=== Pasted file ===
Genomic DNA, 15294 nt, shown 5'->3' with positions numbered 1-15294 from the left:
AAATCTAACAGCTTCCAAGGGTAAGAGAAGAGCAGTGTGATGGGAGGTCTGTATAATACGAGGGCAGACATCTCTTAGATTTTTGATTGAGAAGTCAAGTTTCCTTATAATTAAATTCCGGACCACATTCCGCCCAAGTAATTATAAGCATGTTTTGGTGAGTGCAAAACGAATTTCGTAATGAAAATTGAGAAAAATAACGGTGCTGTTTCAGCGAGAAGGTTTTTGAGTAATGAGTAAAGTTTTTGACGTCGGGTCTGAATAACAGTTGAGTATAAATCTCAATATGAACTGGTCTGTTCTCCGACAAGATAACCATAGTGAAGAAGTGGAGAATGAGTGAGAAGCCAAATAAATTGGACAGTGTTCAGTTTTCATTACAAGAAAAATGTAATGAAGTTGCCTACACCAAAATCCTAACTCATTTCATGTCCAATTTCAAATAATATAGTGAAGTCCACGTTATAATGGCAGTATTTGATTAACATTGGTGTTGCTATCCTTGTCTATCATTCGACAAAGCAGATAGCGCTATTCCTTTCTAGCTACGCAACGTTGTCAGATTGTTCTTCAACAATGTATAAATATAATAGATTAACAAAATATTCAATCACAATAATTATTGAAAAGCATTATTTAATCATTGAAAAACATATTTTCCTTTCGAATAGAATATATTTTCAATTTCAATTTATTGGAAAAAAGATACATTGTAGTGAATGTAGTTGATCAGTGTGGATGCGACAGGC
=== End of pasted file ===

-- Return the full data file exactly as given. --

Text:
Genomic DNA, 15294 nt, shown 5'->3' with positions numbered 1-15294 from the left:
AAATCTAACAGCTTCCAAGGGTAAGAGAAGAGCAGTGTGATGGGAGGTCTGTATAATACGAGGGCAGACATCTCTTAGATTTTTGATTGAGAAGTCAAGTTTCCTTATAATTAAATTCCGGACCACATTCCGCCCAAGTAATTATAAGCATGTTTTGGTGAGTGCAAAACGAATTTCGTAATGAAAATTGAGAAAAATAACGGTGCTGTTTCAGCGAGAAGGTTTTTGAGTAATGAGTAAAGTTTTTGACGTCGGGTCTGAATAACAGTTGAGTATAAATCTCAATATGAACTGGTCTGTTCTCCGACAAGATAACCATAGTGAAGAAGTGGAGAATGAGTGAGAAGCCAAATAAATTGGACAGTGTTCAGTTTTCATTACAAGAAAAATGTAATGAAGTTGCCTACACCAAAATCCTAACTCATTTCATGTCCAATTTCAAATAATATAGTGAAGTCCACGTTATAATGGCAGTATTTGATTAACATTGGTGTTGCTATCCTTGTCTATCATTCGACAAAGCAGATAGCGCTATTCCTTTCTAGCTACGCAACGTTGTCAGATTGTTCTTCAACAATGTATAAATATAATAGATTAACAAAATATTCAATCACAATAATTATTGAAAAGCATTATTTAATCATTGAAAAACATATTTTCCTTTCGAATAGAATATATTTTCAATTTCAATTTATTGGAAAAAAGATACATTGTAGTGAATGTAGTTGATCAGTGTGGATGCGACAGGC